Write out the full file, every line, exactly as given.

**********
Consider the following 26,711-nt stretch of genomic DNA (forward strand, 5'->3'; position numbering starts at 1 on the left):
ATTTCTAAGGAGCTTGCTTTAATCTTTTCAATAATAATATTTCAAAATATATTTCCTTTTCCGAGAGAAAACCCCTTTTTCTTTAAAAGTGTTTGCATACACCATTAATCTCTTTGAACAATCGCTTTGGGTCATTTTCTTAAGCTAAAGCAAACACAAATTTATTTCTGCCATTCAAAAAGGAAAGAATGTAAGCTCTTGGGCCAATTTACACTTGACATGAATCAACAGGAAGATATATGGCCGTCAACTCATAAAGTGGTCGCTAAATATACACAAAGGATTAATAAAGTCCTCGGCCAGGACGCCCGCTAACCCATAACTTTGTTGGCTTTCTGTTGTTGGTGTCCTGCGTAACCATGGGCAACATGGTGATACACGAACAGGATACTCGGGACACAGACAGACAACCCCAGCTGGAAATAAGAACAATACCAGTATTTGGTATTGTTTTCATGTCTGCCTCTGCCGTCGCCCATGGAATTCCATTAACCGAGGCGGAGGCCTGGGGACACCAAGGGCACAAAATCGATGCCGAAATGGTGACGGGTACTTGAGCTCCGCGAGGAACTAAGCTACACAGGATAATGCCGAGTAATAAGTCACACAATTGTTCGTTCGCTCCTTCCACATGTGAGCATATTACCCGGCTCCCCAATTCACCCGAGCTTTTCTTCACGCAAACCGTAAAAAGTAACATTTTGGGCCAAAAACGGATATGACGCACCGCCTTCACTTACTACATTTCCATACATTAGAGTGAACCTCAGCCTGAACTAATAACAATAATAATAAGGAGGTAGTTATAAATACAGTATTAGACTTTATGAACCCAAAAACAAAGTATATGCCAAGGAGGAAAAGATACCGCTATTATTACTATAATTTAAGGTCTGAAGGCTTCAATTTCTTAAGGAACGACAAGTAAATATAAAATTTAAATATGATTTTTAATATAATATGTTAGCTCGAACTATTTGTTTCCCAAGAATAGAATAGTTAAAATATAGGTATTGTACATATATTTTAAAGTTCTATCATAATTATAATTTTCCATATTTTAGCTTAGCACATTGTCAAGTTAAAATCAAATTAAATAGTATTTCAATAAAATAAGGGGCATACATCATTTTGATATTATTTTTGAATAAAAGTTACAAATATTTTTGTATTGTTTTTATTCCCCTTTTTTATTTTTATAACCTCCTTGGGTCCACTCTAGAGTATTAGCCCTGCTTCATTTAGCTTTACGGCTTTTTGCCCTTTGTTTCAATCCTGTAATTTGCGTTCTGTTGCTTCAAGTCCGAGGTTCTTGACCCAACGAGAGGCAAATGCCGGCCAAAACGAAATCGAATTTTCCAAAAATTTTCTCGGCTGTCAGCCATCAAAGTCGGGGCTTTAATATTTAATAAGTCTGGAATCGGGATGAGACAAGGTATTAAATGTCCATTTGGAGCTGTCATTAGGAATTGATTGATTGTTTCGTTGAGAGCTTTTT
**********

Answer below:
Consider the following 26,711-nt stretch of genomic DNA (forward strand, 5'->3'; position numbering starts at 1 on the left):
ATTTCTAAGGAGCTTGCTTTAATCTTTTCAATAATAATATTTCAAAATATATTTCCTTTTCCGAGAGAAAACCCCTTTTTCTTTAAAAGTGTTTGCATACACCATTAATCTCTTTGAACAATCGCTTTGGGTCATTTTCTTAAGCTAAAGCAAACACAAATTTATTTCTGCCATTCAAAAAGGAAAGAATGTAAGCTCTTGGGCCAATTTACACTTGACATGAATCAACAGGAAGATATATGGCCGTCAACTCATAAAGTGGTCGCTAAATATACACAAAGGATTAATAAAGTCCTCGGCCAGGACGCCCGCTAACCCATAACTTTGTTGGCTTTCTGTTGTTGGTGTCCTGCGTAACCATGGGCAACATGGTGATACACGAACAGGATACTCGGGACACAGACAGACAACCCCAGCTGGAAATAAGAACAATACCAGTATTTGGTATTGTTTTCATGTCTGCCTCTGCCGTCGCCCATGGAATTCCATTAACCGAGGCGGAGGCCTGGGGACACCAAGGGCACAAAATCGATGCCGAAATGGTGACGGGTACTTGAGCTCCGCGAGGAACTAAGCTACACAGGATAATGCCGAGTAATAAGTCACACAATTGTTCGTTCGCTCCTTCCACATGTGAGCATATTACCCGGCTCCCCAATTCACCCGAGCTTTTCTTCACGCAAACCGTAAAAAGTAACATTTTGGGCCAAAAACGGATATGACGCACCGCCTTCACTTACTACATTTCCATACATTAGAGTGAACCTCAGCCTGAACTAATAACAATAATAATAAGGAGGTAGTTATAAATACAGTATTAGACTTTATGAACCCAAAAACAAAGTATATGCCAAGGAGGAAAAGATACCGCTATTATTACTATAATTTAAGGTCTGAAGGCTTCAATTTCTTAAGGAACGACAAGTAAATATAAAATTTAAATATGATTTTTAATATAATATGTTAGCTCGAACTATTTGTTTCCCAAGAATAGAATAGTTAAAATATAGGTATTGTACATATATTTTAAAGTTCTATCATAATTATAATTTTCCATATTTTAGCTTAGCACATTGTCAAGTTAAAATCAAATTAAATAGTATTTCAATAAAATAAGGGGCATACATCATTTTGATATTATTTTTGAATAAAAGTTACAAATATTTTTGTATTGTTTTTATTCCCCTTTTTTATTTTTATAACCTCCTTGGGTCCACTCTAGAGTATTAGCCCTGCTTCATTTAGCTTTACGGCTTTTTGCCCTTTGTTTCAATCCTGTAATTTGCGTTCTGTTGCTTCAAGTCCGAGGTTCTTGACCCAACGAGAGGCAAATGCCGGCCAAAACGAAATCGAATTTTCCAAAAATTTTCTCGGCTGTCAGCCATCAAAGTCGGGGCTTTAATATTTAATAAGTCTGGAATCGGGATGAGACAAGGTATTAAATGTCCATTTGGAGCTGTCATTAGGAATTGATTGATTGTTTCGTTGAGAGCTTTTT